What do the American Association of Pediatrics, Robin Henig of the New York Times, and Daniel Pink, author of A Whole New Mind, have in common? They all believe in the power of play. Add to that list Jim Collins, author of Good to Great, who promotes play at children’s museums to ignite curiosity; and zoologist John Byers whose research sparked many other studies showing the impact of play on the growth of the cerebellum.
A recent report of the Alliance for Childhood states: “The power of play as the engine of learning in early childhood and as a vital force for young children’s physical, social, and emotional development is beyond question.” But playing is just as important for adults, as evidenced by a recent study published in The New England Journal of Medicine. Researchers followed 469 people older than 75 for five years; and found that those who played board, tile, and card games had a reduced risk of dementia.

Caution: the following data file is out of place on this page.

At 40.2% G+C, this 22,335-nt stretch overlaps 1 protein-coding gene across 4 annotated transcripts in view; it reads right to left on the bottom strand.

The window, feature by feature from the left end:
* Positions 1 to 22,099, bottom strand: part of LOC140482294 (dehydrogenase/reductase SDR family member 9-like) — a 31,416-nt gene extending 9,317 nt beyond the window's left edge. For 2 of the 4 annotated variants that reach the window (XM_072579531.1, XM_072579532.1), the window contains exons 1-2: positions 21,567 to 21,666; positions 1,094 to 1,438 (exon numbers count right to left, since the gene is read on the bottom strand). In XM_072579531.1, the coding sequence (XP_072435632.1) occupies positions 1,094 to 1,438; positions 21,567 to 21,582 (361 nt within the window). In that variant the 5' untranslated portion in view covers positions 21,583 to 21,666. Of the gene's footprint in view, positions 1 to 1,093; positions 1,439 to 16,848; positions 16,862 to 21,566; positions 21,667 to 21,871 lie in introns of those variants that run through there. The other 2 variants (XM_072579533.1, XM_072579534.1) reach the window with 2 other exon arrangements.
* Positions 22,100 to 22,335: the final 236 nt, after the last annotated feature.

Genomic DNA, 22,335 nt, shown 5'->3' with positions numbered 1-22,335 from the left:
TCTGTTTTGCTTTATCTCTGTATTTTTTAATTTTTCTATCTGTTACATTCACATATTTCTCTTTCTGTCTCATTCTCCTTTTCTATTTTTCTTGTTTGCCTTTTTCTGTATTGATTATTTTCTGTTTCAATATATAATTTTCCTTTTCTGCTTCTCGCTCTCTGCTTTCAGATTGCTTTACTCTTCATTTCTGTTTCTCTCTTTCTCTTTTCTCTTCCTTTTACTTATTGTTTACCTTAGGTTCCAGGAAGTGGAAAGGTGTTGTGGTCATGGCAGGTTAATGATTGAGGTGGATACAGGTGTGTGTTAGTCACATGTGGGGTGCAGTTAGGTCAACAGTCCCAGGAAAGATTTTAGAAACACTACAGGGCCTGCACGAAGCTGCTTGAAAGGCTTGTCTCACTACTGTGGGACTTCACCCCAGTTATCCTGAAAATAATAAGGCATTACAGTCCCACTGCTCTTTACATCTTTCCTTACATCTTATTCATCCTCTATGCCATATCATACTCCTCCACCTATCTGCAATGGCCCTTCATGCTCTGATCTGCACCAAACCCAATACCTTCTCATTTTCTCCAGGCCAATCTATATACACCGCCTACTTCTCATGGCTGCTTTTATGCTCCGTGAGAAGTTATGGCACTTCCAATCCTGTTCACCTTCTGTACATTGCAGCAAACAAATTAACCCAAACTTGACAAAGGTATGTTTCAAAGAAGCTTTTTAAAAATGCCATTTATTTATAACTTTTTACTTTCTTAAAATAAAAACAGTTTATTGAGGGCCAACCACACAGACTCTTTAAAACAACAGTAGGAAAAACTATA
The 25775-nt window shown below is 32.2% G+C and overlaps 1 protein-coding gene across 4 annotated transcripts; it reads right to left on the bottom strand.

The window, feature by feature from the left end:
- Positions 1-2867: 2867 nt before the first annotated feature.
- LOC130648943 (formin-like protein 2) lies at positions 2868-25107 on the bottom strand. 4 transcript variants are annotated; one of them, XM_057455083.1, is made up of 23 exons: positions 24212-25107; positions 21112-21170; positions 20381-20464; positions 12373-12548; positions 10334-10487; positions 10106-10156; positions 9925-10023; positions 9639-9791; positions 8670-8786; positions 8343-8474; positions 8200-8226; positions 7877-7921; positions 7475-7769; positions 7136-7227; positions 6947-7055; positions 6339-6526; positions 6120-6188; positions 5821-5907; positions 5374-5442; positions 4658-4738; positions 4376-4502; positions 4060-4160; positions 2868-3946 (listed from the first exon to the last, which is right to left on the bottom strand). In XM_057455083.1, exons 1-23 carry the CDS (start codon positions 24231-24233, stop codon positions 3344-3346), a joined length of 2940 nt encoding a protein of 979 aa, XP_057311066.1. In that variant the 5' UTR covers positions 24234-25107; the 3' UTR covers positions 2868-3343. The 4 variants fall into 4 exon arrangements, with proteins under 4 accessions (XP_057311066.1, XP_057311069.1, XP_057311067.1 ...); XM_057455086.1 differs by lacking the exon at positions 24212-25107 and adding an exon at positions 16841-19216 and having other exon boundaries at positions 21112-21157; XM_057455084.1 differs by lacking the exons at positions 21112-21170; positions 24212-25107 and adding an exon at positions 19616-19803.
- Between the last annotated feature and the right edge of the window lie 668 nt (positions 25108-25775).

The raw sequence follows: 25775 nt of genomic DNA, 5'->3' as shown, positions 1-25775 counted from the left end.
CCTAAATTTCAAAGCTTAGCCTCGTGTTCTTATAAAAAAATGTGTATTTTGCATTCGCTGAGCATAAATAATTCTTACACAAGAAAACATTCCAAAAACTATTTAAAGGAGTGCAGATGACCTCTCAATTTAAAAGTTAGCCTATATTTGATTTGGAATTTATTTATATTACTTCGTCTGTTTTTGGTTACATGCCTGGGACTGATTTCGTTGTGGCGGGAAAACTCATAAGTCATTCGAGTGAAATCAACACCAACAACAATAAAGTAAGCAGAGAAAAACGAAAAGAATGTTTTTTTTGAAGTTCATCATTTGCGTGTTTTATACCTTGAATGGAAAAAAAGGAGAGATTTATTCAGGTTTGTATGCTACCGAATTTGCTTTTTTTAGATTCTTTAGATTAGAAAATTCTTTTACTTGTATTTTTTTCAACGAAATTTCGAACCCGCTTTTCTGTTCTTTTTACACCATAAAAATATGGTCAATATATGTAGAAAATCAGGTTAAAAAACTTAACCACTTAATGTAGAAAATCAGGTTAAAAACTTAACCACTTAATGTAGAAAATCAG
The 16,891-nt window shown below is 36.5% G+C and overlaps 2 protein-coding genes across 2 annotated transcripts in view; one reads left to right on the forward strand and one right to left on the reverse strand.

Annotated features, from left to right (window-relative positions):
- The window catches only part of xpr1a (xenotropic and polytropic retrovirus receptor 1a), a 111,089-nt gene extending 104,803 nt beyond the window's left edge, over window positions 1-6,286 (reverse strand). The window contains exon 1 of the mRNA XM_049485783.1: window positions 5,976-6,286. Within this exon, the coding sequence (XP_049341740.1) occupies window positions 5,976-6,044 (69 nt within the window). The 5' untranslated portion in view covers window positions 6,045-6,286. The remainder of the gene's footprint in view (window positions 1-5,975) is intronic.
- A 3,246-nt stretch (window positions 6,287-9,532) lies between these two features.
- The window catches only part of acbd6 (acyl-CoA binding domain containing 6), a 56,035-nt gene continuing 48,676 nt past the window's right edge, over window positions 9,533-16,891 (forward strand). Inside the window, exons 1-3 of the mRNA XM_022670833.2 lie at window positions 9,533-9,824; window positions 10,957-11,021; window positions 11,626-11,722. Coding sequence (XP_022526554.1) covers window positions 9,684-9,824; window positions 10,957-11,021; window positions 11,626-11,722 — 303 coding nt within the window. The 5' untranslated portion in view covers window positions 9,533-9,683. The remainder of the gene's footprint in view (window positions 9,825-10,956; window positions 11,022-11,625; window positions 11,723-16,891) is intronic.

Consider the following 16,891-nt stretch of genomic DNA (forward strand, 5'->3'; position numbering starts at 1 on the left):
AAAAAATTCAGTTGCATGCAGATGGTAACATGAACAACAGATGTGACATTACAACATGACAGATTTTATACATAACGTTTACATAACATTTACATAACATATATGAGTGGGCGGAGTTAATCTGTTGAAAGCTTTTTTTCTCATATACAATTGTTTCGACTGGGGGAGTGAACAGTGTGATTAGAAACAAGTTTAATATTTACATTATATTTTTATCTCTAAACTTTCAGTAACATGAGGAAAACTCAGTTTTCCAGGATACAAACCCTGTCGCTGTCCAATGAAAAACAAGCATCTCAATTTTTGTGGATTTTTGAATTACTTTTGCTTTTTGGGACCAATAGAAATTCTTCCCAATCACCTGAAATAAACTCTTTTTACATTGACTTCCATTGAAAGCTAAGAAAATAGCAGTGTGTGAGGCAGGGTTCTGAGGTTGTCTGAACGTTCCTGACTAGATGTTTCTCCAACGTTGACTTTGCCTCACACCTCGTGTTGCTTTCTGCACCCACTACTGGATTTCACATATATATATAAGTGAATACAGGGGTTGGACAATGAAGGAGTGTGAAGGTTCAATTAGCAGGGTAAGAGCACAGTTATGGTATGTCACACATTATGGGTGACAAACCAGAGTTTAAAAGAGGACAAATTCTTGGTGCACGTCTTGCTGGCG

The power of play is prominent in the findings of academicians, e.g., Hirsh-Pasek and Golinkoff’s Einstein Never Used Flashcards, business and sports professionals (Kevin Carroll’s Red Rubber Ball at Work: elevate your game through the hidden power of play), and prominent physicians like Hendrik Mamorare at the Sisulu Cardiac Centre in Africa who found that surgery demands similar skills—resourcefulness and imagination—to those he learned in childhood play.
Tina Bruce, professor at the London Metropolitan University, once said, “Play is like a reservoir full of water. The deeper the reservoir, the more water can be stored in it, and used during times of drought.”
Particularly during these times of economic drought, playing more—to enhance learning, memory, curiosity, and well-being—seems like a good, if not audacious, idea for Baltimore.